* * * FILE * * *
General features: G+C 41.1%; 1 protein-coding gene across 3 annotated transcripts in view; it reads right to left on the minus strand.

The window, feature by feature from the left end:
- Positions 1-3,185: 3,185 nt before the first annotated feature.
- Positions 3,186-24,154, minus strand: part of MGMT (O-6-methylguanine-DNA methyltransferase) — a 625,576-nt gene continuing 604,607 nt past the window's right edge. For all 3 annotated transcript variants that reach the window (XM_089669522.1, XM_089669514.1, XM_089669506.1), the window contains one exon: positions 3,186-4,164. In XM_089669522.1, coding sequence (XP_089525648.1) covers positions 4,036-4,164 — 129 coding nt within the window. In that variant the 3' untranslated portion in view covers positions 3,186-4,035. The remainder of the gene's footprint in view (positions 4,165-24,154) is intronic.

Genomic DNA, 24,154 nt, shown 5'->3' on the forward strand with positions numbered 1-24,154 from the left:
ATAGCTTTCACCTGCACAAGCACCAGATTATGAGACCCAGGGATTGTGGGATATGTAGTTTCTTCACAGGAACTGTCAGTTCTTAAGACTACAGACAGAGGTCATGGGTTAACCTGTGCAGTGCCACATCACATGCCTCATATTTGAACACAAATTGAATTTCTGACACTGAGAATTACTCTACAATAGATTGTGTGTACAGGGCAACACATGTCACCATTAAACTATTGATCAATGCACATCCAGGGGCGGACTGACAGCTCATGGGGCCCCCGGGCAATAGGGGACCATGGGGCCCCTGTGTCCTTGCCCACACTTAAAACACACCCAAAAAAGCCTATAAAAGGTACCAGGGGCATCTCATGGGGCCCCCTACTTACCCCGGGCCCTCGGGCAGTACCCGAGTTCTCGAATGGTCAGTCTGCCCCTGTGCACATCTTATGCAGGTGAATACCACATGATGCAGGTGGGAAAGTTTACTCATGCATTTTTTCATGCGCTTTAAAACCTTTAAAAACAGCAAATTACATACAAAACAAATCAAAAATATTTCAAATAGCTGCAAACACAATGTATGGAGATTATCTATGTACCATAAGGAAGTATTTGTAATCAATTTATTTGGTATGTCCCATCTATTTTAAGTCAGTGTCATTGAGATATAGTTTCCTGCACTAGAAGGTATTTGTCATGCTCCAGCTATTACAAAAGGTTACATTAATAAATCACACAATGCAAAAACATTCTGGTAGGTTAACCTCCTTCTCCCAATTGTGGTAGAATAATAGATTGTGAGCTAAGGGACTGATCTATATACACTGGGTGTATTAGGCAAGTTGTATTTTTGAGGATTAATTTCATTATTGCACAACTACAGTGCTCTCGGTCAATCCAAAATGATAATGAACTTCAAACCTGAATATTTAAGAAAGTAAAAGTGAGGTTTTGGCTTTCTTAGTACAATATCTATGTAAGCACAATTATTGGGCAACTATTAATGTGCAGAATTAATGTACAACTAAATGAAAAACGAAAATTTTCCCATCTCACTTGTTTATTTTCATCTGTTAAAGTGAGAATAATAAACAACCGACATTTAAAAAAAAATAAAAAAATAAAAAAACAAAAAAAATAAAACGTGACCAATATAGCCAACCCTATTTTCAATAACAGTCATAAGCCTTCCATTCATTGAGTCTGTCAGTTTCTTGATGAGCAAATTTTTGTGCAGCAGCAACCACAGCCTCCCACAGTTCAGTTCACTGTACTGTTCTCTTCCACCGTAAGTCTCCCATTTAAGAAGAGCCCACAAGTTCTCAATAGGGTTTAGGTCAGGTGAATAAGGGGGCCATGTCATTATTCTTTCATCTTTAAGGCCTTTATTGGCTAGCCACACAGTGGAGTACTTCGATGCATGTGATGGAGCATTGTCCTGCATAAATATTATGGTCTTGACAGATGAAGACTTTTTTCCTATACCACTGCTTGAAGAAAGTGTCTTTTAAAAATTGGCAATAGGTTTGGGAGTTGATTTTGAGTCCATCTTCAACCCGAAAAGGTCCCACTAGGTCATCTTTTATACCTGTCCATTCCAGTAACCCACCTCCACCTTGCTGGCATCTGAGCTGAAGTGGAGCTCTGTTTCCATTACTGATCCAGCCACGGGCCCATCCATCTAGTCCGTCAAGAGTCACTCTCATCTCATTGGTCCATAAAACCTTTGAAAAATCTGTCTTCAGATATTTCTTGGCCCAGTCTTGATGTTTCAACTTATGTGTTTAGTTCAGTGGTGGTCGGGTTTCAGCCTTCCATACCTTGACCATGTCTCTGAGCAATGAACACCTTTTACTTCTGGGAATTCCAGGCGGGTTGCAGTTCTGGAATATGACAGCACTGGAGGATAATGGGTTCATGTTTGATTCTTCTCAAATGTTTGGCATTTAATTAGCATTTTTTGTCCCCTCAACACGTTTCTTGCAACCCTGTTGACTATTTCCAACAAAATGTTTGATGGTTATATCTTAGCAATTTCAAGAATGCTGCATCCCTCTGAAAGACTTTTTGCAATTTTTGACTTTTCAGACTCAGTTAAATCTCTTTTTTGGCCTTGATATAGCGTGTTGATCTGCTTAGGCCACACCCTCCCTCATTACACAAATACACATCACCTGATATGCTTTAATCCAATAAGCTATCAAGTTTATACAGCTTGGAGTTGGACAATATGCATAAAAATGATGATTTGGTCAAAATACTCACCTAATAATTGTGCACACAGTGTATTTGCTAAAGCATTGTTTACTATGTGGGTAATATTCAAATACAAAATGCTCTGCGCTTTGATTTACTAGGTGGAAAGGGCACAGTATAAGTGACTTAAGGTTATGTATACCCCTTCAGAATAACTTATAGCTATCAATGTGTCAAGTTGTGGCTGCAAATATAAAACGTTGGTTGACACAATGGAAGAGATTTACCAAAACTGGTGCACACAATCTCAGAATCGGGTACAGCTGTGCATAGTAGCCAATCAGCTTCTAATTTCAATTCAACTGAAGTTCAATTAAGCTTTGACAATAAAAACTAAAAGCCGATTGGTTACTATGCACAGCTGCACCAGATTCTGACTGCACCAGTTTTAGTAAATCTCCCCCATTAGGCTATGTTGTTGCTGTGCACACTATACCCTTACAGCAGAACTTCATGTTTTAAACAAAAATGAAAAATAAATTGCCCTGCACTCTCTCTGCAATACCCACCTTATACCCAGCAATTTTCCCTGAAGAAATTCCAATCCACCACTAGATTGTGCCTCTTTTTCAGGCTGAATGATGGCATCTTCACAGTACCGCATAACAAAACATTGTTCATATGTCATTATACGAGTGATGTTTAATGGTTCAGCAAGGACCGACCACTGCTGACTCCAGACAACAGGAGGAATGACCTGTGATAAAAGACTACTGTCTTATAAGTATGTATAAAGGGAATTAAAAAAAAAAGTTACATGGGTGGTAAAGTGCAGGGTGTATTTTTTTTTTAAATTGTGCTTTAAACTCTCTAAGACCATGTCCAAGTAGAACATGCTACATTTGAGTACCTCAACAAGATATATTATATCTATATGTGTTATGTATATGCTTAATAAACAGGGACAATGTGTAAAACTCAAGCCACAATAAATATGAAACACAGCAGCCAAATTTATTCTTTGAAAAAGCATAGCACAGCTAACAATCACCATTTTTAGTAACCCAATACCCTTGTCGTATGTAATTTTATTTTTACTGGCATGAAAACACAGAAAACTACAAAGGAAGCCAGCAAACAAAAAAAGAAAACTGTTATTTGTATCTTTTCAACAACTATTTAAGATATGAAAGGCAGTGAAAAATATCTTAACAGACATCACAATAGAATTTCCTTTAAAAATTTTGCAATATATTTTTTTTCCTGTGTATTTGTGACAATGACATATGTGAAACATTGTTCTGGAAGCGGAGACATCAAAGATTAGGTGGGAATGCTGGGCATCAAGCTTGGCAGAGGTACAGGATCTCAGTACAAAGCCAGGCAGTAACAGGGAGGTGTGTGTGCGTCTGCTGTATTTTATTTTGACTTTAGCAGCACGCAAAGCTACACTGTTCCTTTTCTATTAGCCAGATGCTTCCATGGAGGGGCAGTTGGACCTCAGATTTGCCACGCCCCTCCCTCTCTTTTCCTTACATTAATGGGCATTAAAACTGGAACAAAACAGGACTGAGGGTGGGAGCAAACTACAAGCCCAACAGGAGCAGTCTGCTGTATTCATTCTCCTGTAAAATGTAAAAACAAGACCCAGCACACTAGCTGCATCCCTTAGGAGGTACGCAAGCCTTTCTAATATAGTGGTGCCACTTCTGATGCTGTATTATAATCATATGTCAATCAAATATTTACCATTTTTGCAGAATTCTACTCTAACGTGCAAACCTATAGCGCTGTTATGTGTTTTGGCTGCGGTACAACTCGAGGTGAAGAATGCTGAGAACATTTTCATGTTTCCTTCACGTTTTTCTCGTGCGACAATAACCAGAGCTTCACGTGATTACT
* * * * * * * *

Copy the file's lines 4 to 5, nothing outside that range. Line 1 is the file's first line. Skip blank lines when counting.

- Positions 3,186-24,154, minus strand: part of MGMT (O-6-methylguanine-DNA methyltransferase) — a 625,576-nt gene continuing 604,607 nt past the window's right edge. For all 3 annotated transcript variants that reach the window (XM_089669522.1, XM_089669514.1, XM_089669506.1), the window contains one exon: positions 3,186-4,164. In XM_089669522.1, coding sequence (XP_089525648.1) covers positions 4,036-4,164 — 129 coding nt within the window. In that variant the 3' untranslated portion in view covers positions 3,186-4,035. The remainder of the gene's footprint in view (positions 4,165-24,154) is intronic.

Genomic DNA, 24,154 nt, shown 5'->3' on the forward strand with positions numbered 1-24,154 from the left: